Then came the fun part. We opened the doors and awaited the fruits of our labors to all that would attend. As we live on a corner lot I assumed we would see a fair amount of traffic, and we did. As I helped our customers and generally strolled around I would look through the items recalling how they came to be with us in the first place. Some were gifts, others mementos of vacations, still others items we worked or played with. Several held special meaning, others not so much.

Then, it started, "I'll give you a dollar!" It occurred to me I was bargaining away what had once been dear to me. I have owned two golden retrievers for nearly thirty years and letting go of a certain figurine I once displayed proudly on our mantle made me feel as I was betraying my furry children.

But as the day wore on, I realized the things are that, just things and it will never diminish the memories I have of either of them. My drafting table sold, less clutter for the basement, the scuba gear gone meant not moving it randomly from one side of the crawl to the other every time My Beloved sent me to search for something. Even the small things that are now useless for Ragin' Cage were easily disposed of. His bouncy saucer doesn't now fit his running lifestyle, but I have the memory.

It's the memories, not the stuff that makes up a life. I'm quite sure I'll gather enough crap to have another sale in ten years, heaven forbid.

Monday, September 13, 2010

A radio play

There is a radio commercial that is running currently on the airwaves that I find fascinating. Fascinating not so much for the content of the spot but for how it is put together, and for whom the spot is targeted. I'm sure you know it, "energy tax, it's a tax on everyone."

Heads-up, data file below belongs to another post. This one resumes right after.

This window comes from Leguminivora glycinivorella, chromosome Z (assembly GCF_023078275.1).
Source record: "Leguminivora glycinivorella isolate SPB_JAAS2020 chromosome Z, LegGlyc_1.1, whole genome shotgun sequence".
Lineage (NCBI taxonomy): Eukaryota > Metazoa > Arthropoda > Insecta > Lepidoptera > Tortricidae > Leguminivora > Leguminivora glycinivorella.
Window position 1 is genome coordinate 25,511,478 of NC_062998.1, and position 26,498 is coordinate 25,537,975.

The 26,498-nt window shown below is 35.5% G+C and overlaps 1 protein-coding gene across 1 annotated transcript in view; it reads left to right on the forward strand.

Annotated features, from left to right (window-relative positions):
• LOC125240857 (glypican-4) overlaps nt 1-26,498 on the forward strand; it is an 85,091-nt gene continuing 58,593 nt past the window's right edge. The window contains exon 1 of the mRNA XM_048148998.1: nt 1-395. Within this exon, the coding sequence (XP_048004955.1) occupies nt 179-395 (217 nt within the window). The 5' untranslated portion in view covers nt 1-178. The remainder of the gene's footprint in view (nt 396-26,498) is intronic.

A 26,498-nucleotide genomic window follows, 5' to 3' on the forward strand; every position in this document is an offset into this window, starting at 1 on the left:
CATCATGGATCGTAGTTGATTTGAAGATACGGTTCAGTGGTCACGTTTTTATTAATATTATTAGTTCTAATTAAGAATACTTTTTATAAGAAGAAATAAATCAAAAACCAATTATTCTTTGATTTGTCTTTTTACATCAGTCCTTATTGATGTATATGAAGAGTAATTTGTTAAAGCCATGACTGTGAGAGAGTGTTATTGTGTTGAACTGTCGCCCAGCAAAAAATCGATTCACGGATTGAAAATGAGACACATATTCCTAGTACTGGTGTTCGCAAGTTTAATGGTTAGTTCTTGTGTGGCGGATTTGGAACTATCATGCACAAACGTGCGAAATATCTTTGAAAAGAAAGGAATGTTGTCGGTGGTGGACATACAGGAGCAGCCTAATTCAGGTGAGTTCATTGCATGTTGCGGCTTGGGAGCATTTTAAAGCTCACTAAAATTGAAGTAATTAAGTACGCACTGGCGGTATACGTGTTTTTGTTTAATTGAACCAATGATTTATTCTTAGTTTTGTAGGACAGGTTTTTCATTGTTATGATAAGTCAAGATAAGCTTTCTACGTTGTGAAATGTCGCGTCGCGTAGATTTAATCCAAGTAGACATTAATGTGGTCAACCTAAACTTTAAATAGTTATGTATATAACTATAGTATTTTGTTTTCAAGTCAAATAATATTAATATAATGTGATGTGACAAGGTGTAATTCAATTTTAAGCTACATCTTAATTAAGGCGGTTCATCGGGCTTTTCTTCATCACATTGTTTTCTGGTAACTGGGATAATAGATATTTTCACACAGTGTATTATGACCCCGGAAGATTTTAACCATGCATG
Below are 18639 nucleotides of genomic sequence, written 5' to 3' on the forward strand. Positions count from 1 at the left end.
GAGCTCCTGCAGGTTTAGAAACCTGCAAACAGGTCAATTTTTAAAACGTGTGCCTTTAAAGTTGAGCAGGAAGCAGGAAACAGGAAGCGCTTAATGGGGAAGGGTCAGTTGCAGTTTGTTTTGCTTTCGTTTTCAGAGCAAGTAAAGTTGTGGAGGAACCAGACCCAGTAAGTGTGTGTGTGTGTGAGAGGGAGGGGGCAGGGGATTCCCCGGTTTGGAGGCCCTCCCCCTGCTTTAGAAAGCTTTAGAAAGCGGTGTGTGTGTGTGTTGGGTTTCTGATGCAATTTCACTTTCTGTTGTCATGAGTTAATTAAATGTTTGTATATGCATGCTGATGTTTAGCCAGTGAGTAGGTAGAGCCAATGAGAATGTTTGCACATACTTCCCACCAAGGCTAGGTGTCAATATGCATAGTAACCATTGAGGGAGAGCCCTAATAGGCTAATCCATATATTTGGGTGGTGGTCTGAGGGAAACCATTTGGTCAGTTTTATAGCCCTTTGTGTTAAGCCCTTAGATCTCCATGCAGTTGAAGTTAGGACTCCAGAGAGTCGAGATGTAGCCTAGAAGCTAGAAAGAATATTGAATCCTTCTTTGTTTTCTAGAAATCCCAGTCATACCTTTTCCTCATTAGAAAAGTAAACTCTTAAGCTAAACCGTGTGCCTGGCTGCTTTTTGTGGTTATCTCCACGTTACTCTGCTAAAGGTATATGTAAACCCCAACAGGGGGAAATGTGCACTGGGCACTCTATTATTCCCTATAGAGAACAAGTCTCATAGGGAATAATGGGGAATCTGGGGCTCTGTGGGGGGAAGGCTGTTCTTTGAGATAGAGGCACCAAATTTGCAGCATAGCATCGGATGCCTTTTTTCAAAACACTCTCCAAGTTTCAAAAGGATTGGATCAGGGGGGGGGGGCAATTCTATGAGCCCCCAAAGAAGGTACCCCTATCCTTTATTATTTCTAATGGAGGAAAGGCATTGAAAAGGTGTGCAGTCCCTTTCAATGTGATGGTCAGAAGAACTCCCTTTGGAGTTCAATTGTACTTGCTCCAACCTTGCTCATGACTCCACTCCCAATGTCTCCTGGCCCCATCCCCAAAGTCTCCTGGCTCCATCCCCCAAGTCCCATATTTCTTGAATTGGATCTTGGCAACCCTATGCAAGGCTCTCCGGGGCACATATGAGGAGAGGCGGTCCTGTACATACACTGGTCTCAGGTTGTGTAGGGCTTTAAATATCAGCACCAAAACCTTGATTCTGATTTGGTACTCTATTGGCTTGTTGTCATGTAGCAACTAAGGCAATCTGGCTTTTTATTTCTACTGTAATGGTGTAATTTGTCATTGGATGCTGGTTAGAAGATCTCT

Now the spot is targeted at the average American taxpayer and is paid for by the energy pacs and companies. They spout that an energy tax would be paid for by the average citizen at a time we can least afford it. At some level, that may be true but that is not my point here.

The next time you hear this spot, listen to the accents. The voices are very average American, an Asian male voice, an African-American man and woman and a white southern female voice. Although some may say I am being not very 'PC' by identifying the race of the voices, get your head out of the sand. Why do you think those voices were chosen in the first place? Listen also to the lines and cadence. None are grammatically correct or flawless as they would be if spoken by an actor. That is of course if you believe they are not actors playing the role of the average citizen.

At times we are all just standing in lines doing as we are told and when we can we must break through the 'message' and listen to the delivery. This one is a play directed right at our wallets in a time of fiscal uncertainty. Make the call for yourself. Do you want to listen to Act Two?

Thursday, September 9, 2010

Your tax dollars at work: Part 3,429

One of the recurring themes in the world of government is how far removed from common sense is the world of the bureaucrat.